Performance of Galvanized Rebar in Concrete
(Photo Credit: New York State Thruway Authority)
Galvanizing provides many levels of protection for concrete reinforcement.
Steel in Concrete
Newly mixed concrete consists primarily of aggregates, cement powder, and water, the latter two components forming cement paste, which soon harden by a process called ‘hydration.’ As the cement paste hardens it binds the aggregate as a solid matrix which gives concrete its load carrying ability and durability. The consumption of the mix water in the hydration-hardening reaction leaves capillary, and ‘gel’ pores in the concrete matrix through which atmospheric gasses, pollutants, and water can penetrate when the concrete is ‘wetted’ by rain, condensation, or spray. The retained water within the pores of the concrete matrix becomes saturated with the chemical components of the cement and forms a highly alkaline solution, with a nominal pH of ~12.5, depending on the specific cement powder used.
Bare reinforcing steel is normally passivated in the initial pH of the contained-water in newly hardened concrete, however, wetting and drying cycles allow for atmospheric gasses including carbon dioxide and sulfur dioxide to dissolve in the pore water, and their acidity in solution begins to lower the pH of the pore water. This process is called carbonation.
Bare reinforcing steel begins to loose its ‘passivation’ or dormancy as the pH surrounding the steel passes below about pH 11.5, and rusting of the steel begins and progresses, the resulting corrosion products take up more space than the steel consumed and this volume expansion within the constraining, rigid concrete matrix, is that substantial stresses are exerted on the surrounding concrete.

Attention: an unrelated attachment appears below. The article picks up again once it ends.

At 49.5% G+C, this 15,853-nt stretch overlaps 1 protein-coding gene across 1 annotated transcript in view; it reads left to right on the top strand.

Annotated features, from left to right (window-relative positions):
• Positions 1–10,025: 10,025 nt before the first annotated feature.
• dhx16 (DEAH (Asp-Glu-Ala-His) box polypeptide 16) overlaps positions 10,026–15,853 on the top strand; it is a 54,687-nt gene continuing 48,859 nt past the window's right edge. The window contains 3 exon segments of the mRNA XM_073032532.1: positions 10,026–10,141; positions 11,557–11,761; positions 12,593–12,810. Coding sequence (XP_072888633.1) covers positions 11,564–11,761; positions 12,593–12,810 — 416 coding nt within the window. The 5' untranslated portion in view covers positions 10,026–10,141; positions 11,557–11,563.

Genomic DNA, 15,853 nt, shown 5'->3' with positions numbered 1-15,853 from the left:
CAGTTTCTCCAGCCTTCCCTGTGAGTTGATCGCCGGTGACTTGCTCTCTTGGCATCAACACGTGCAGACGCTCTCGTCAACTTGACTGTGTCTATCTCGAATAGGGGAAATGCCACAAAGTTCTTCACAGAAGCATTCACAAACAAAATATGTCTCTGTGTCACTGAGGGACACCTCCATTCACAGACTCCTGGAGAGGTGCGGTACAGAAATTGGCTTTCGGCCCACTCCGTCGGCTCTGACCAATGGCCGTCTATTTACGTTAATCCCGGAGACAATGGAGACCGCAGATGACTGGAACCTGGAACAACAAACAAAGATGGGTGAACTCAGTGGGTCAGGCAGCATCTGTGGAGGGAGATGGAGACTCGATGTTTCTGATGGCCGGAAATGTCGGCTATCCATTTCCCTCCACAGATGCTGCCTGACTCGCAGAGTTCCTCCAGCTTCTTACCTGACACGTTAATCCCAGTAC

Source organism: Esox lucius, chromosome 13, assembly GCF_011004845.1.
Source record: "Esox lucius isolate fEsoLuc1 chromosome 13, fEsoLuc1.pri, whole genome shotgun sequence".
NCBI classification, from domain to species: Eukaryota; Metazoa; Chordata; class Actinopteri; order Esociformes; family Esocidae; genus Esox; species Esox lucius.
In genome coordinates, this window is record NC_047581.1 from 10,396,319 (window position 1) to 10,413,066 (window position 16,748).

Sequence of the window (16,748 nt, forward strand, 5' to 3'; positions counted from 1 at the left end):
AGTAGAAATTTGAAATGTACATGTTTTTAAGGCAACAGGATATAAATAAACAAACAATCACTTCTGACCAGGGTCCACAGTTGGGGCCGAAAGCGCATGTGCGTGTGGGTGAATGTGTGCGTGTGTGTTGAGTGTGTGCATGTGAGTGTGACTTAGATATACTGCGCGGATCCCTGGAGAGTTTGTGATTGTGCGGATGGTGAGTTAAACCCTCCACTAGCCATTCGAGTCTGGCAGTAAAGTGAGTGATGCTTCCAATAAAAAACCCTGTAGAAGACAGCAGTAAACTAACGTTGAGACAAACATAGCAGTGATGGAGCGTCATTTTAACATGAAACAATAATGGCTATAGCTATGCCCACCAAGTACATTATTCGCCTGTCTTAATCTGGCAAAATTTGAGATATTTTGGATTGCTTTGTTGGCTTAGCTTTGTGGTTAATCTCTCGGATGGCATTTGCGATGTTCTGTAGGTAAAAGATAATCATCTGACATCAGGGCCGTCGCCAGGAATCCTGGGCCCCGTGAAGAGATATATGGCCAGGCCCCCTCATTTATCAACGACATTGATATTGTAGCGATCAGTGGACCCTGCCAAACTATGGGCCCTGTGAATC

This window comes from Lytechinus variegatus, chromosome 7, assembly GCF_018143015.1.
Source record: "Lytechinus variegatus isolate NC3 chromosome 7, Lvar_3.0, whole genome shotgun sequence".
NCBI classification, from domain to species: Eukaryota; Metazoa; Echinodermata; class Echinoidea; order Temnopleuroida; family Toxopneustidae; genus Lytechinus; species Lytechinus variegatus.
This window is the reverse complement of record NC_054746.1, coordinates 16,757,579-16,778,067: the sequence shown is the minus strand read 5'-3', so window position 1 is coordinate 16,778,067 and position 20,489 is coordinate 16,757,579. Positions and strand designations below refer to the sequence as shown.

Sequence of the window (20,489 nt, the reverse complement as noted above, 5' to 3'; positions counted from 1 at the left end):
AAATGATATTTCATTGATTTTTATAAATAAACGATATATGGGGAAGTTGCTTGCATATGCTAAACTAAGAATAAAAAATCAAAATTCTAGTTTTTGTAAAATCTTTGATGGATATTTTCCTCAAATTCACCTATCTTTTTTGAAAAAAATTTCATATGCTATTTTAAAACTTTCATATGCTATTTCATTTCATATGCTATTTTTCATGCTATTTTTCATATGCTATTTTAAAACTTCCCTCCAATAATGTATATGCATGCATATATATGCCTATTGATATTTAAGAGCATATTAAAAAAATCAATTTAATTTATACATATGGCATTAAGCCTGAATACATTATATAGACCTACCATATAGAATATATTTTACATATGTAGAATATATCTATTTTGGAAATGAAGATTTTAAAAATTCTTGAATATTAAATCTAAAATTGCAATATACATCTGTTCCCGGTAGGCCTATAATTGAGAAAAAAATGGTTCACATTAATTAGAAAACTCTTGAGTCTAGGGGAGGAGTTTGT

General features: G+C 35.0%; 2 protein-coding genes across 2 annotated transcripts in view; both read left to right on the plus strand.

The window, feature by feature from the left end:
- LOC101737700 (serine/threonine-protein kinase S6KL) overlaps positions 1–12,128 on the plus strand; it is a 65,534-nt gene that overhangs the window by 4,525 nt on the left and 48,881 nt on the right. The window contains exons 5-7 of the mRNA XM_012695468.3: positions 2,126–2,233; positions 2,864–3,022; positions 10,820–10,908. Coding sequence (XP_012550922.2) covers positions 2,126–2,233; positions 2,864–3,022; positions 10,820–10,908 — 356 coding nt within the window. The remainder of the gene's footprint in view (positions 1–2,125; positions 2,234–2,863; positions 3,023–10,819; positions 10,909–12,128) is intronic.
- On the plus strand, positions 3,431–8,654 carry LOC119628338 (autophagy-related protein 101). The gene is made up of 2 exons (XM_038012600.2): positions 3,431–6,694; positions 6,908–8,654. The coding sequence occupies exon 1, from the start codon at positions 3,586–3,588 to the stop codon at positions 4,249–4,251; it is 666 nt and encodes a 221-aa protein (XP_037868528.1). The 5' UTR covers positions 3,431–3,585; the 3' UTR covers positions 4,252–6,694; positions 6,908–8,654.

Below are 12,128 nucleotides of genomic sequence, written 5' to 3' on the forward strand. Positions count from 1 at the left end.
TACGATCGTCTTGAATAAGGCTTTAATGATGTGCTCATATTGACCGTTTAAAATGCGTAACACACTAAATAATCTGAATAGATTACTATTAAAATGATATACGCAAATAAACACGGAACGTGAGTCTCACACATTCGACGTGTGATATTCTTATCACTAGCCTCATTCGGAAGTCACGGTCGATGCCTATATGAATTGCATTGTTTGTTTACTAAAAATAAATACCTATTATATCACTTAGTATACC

In addition to the lowering of the pH of pore space water below the threshold of passivation of imbedded bare steel, chloride ions from the structure surroundings, also are dissolved in the pore water, and once permeation down to the steel surface, further act to destroy the passivation of the embedded bare steel. The time elapsed before the combination of acidic atmospheric components and chlorides permeate to the embedded steel surface is a function of the environment, wetting cycles, porosity and composition of the concrete, and the length and difficulty of traversing the labyrinthine path to the bar surface. This latter factor is partly related to the ‘depth of cover’ of the embedded bar.
How Zinc Protects Rebar in Concrete: Higher Chloride Corrosion Initiation Threshold